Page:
For a large volume product, you'll probably find that the cost of the three components costing 17.5 cents becomes insignificant compared to the cost of the development and maintenance of the product through out it's lifetime.

I deal in volumes of less then 10, mostely. For the sake of reliability, I'd gladly spend a couple of extra dollars per unit as insurance of reliable operation.

Then too, where is this product going? Is it consumer? Is it industrial? I'd like a dollar for every time I installed some new-fangled product that just couldn't deliver reliable operation out on the manufacturing floor. But then too, it is overcoming the neglegence and incompetence of the cheapskates that give me the edge in the industrial setting.

My company loses about $68.00 per minute when a given production line goes down. Even a little glitch that temporarlly disrrupts production usually measures out to more then 30 minutes of recovery time. So your milisecond glitch just cost my company $2, 040.00. If this glitch happens every 30 minutes or so, that basically means we run at about 1/2 production line rate. In industry, embedded control systems must operate reliably, day in, day out, 24/7, without malfunction.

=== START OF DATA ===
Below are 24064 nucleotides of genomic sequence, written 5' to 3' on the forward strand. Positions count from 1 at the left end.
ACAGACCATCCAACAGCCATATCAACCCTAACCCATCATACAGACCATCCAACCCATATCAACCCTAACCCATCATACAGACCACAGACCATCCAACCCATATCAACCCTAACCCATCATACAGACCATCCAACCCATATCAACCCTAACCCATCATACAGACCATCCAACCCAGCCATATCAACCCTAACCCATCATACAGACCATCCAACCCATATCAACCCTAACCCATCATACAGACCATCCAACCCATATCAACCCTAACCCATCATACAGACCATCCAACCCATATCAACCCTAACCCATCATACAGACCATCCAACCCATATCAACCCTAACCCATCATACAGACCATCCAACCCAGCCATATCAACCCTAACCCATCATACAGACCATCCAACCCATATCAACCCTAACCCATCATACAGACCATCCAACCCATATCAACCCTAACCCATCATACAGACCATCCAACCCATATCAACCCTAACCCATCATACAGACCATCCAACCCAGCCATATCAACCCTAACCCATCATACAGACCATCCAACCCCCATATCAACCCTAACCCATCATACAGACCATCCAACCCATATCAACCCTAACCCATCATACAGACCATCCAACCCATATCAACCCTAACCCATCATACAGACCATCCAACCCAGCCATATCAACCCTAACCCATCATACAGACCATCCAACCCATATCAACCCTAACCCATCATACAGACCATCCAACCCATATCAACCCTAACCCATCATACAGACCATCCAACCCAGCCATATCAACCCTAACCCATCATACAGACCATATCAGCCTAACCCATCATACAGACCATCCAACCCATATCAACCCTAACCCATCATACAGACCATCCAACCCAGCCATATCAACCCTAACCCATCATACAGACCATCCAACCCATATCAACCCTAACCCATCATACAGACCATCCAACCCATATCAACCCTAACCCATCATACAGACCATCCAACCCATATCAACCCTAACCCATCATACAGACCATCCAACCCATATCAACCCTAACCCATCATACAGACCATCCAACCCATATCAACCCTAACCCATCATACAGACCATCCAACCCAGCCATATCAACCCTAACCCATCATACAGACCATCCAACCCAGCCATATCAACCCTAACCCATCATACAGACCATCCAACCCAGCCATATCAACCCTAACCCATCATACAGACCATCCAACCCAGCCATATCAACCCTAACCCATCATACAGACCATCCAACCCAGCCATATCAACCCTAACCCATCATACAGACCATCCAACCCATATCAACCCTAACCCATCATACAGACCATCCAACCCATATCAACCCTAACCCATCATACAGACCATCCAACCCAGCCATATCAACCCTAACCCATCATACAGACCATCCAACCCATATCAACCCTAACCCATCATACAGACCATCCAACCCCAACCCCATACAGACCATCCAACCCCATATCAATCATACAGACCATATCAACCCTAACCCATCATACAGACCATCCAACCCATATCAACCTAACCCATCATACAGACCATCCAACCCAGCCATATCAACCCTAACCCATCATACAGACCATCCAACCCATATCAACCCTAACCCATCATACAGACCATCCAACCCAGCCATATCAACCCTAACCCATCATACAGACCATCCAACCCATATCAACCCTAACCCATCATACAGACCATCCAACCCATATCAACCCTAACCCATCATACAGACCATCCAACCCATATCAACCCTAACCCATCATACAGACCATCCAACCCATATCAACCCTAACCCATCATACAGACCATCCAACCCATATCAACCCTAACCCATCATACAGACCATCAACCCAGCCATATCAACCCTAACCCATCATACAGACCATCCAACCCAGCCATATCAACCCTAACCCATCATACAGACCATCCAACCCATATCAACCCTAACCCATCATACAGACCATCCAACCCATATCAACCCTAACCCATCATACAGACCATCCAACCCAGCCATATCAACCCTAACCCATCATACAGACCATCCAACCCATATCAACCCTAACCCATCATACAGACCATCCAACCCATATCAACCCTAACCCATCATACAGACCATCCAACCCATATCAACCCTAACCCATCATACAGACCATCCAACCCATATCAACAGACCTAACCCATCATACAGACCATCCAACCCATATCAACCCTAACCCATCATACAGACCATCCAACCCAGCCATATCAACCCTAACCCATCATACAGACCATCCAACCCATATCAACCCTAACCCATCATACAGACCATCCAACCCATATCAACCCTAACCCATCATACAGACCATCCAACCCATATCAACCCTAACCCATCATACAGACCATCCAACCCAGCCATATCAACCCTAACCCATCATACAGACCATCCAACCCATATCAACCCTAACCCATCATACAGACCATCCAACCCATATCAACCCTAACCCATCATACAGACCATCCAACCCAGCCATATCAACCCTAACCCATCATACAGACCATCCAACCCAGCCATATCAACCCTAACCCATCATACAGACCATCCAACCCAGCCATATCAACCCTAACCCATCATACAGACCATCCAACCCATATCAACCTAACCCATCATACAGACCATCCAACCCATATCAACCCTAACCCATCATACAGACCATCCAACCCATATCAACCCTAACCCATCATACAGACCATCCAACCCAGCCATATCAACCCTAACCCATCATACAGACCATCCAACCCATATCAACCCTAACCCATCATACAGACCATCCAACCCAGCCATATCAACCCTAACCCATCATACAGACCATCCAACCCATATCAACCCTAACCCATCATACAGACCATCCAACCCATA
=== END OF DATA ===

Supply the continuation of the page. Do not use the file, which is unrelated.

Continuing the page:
Spend the 17.5 cents and save the reputation of your product and your company!!!

You can avoid reality, for a while.  But you can't avoid the consequences of reality! - C.W. Livingston

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Don't let your customer or your boss fool you. Reliability is never important until you build something that doesn't work.

How much do you lose when one comes back for warranty repairs? On 100 of them you "save" $17.50.

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Easy, easy. Production is not my department on this particular piece nor is this my product per se. Cost isn't the only factor, size is as well.

The resistor and required diode protection is obvious and not a serious problem. However, testing will reveal if the internal AVR diodes are sufficient in combination with the low pass network already present. My question was specifically about the need to buffer the signal with an opamp, not the requirement for protection.

A dollar per unit on something that might cost $5 is a large percentage of the price. Especially if it is not necessary, which is something that has not been resolved yet.

We'll see what the atmel guys say about the internal diodes.